Hyderabad: Software maker Satyam Computer Services Ltd’s founder B. Ramalinga Raju has confessed to inflating the strength of the workforce by one-fourth and siphoning off large sums of cash from the company, a public prosecutor told a Hyderabad court on Thursday. The defence lawyer contested the claims.
The Hyderabad-based company has about 40,000 staff against the 53,000 it claimed to employ, prosecutor K. Ajay Kumar said, seeking an extension of the custody of Raju and two other Satyam executives because the investigations were continuing.
More confessions? Satyam founder B. Ramalinga Raju. Madhu Kapparath / Mint
“Every month an amount of (Rs20 crore) was being drawn in the name of non-existent employees,” said Kumar, adding that investigators needed to find out where the money had been diverted and in whose name.
Satyam is at the centre of India’s biggest corporate governance scandal after Raju on 7 January confessed to doctoring the accounts of the firm to the tune of Rs7,136 crore. The former chairman, his brother and former managing director Rama Raju, and former chief financial officer (CFO) Srinivas Vadlamani have been arrested.
Raju confessed during police interrogation that he and his family members had bought thousands of acres of land in 400 deals spending the company’s money, the prosecutor said. The three accused also confessed to forging fixed deposit certificates to show thousands of crores of rupees had been put in several bank accounts, he said.
The police are yet to obtain details from the trio pertaining to all the people associated with fudging of accounts and forging of bank deposit certificates, the prosecutor said while seeking extended custody. “There are more documents to be seized and the accused will have to be confronted with those documents,” Kumar said.
“The charge of diversion of funds is nothing but imagination,” Raju’s lawyer S. Bharat Kumar told reporters. “All through the interrogation, there were no questions about any diversion of funds, laundering of funds.” And there were no admissions by his clients, Bharat Kumar said.
Judge D. Ramakrishna ruled at the end of the hearing that investigators from the Andhra Pradesh state police could detain Raju until 4pm on Friday to complete their questioning.
Petitions filed by capital market regulator Securities and Exchange Board of India, and the ministry of corporate affairs through the Registrar of Companies and the Serious Fraud Investigation Office for custody of Raju have been posted for hearing on Friday.
Bharat Kumar said his “client was pained and disturbed at the malicious campaign launched against him in a section of media”, taking “strong objection to the trial by media”. He threatened legal action against publication of “such malicious, concocted and distorted reports”.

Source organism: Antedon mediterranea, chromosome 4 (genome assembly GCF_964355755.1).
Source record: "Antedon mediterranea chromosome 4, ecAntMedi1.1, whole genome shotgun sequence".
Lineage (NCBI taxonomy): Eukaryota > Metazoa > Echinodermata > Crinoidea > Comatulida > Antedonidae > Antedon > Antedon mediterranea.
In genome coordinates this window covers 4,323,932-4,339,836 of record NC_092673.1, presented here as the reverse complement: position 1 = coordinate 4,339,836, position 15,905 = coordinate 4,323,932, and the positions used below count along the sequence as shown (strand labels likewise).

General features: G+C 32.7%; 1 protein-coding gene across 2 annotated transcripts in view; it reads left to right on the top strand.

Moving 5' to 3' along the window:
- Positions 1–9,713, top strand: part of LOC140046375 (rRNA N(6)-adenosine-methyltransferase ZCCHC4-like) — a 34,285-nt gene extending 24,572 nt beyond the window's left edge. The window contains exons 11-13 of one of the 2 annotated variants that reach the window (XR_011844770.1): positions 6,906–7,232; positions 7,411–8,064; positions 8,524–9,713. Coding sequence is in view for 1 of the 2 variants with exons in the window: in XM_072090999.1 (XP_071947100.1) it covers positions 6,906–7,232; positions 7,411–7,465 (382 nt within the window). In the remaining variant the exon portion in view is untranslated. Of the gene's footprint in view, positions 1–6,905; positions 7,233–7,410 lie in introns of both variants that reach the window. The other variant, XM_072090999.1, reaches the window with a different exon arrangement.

Satyam’s new, six-member, government-appointed board began a two-day meeting on Thursday to look at how to secure emergency funding. The board is also expected to consider appointing an investment banker to aid the rescue effort, as well as pick a chief executive (CEO) and a CFO.
JPMorgan and Goldman Sachs are among banks shortlisted to advise Satyam, according to banking executives, and could be asked to find a strategic investor.
“The top priority at this point is to ensure that customers are not impacted because of this scandal,” said Avinash Vashistha, CEO at consultant Tholons Inc. “Then, you have to assure employees they will be paid and the company will not collapse tomorrow.”
According to a person familiar with the government’s plans for Satyam, private equity firm Carlyle may team up with Larsen and Toubro Ltd (L&T) to take control of the company. In the event the move comes through, L&T and Carlyle together would function as the promoter of Satyam and be entitled to seats on the board and a say in choosing a new management team to head to company, said the person, who didn’t want to be named. Mint could not independently confirm the plan.
Meanwhile, the engineering and construction firm denied media reports that it was presenting a revival plan to the board of Satyam. L&T, which holds at least a 4% stake in Satyam, has been seen as a potential suitor for the firm. But an L&T spokesman said reports that it planned to present a revival plan were not correct.
State-owned Life Insurance Corp. of India (LIC), which too has a 4% stake in Satyam as well as a board representation in L&T, said on Thursday that the IT firm was still valuable and could be revived with the right leadership.
“We have an investment there (Satyam). If better returns come from a sale, then we (will) go for a sale,” LIC chairman T.S. Vijayan told PTI, but added that he would not give any instruction to the two nominees that the insurer has on the L&T board on the issue. LIC also ruled out any intention to acquire Satyam.
“We don’t have the expertise to run an IT company. We are clear on Satyam issue that we are an investor... We are not interested in controlling the company. We are interested in the prosperity of the company as our money is still there,” Vijayan said.
Satyam shares rose Rs1.85, or 6.7%, to Rs.29.60 on the Bombay Stock Exchange on Thursday.
PTI, Reuters and Bloomberg contributed to this story.